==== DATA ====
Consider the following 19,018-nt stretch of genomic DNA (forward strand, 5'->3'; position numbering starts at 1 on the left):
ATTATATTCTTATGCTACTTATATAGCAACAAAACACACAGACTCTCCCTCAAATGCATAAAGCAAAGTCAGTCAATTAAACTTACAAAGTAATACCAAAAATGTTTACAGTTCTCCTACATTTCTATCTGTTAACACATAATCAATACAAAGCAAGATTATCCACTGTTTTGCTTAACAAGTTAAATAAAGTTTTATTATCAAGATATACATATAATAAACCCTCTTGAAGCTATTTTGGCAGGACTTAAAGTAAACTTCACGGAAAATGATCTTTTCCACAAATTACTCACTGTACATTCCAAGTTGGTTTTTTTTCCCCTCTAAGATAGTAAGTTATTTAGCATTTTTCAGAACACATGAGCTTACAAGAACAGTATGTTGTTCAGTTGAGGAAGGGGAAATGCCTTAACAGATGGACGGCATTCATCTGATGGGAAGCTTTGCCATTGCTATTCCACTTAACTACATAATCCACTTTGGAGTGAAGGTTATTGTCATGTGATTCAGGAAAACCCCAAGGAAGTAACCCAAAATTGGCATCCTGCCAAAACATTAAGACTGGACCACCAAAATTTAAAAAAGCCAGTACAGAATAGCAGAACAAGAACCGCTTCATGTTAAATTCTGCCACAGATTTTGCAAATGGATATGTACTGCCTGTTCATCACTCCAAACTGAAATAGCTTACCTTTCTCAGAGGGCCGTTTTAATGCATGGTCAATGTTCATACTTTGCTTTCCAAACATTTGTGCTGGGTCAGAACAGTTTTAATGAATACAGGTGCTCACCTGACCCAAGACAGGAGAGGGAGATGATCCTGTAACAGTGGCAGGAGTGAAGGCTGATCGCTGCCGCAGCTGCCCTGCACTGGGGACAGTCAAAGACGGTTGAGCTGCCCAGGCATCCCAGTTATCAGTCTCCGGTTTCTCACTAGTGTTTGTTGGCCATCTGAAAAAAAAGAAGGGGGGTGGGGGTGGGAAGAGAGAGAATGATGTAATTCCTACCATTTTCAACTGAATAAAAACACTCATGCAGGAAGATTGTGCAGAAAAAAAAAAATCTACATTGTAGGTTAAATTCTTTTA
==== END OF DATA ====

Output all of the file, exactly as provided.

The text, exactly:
Consider the following 19,018-nt stretch of genomic DNA (forward strand, 5'->3'; position numbering starts at 1 on the left):
ATTATATTCTTATGCTACTTATATAGCAACAAAACACACAGACTCTCCCTCAAATGCATAAAGCAAAGTCAGTCAATTAAACTTACAAAGTAATACCAAAAATGTTTACAGTTCTCCTACATTTCTATCTGTTAACACATAATCAATACAAAGCAAGATTATCCACTGTTTTGCTTAACAAGTTAAATAAAGTTTTATTATCAAGATATACATATAATAAACCCTCTTGAAGCTATTTTGGCAGGACTTAAAGTAAACTTCACGGAAAATGATCTTTTCCACAAATTACTCACTGTACATTCCAAGTTGGTTTTTTTTCCCCTCTAAGATAGTAAGTTATTTAGCATTTTTCAGAACACATGAGCTTACAAGAACAGTATGTTGTTCAGTTGAGGAAGGGGAAATGCCTTAACAGATGGACGGCATTCATCTGATGGGAAGCTTTGCCATTGCTATTCCACTTAACTACATAATCCACTTTGGAGTGAAGGTTATTGTCATGTGATTCAGGAAAACCCCAAGGAAGTAACCCAAAATTGGCATCCTGCCAAAACATTAAGACTGGACCACCAAAATTTAAAAAAGCCAGTACAGAATAGCAGAACAAGAACCGCTTCATGTTAAATTCTGCCACAGATTTTGCAAATGGATATGTACTGCCTGTTCATCACTCCAAACTGAAATAGCTTACCTTTCTCAGAGGGCCGTTTTAATGCATGGTCAATGTTCATACTTTGCTTTCCAAACATTTGTGCTGGGTCAGAACAGTTTTAATGAATACAGGTGCTCACCTGACCCAAGACAGGAGAGGGAGATGATCCTGTAACAGTGGCAGGAGTGAAGGCTGATCGCTGCCGCAGCTGCCCTGCACTGGGGACAGTCAAAGACGGTTGAGCTGCCCAGGCATCCCAGTTATCAGTCTCCGGTTTCTCACTAGTGTTTGTTGGCCATCTGAAAAAAAAGAAGGGGGGTGGGGGTGGGAAGAGAGAGAATGATGTAATTCCTACCATTTTCAACTGAATAAAAACACTCATGCAGGAAGATTGTGCAGAAAAAAAAAAATCTACATTGTAGGTTAAATTCTTTTA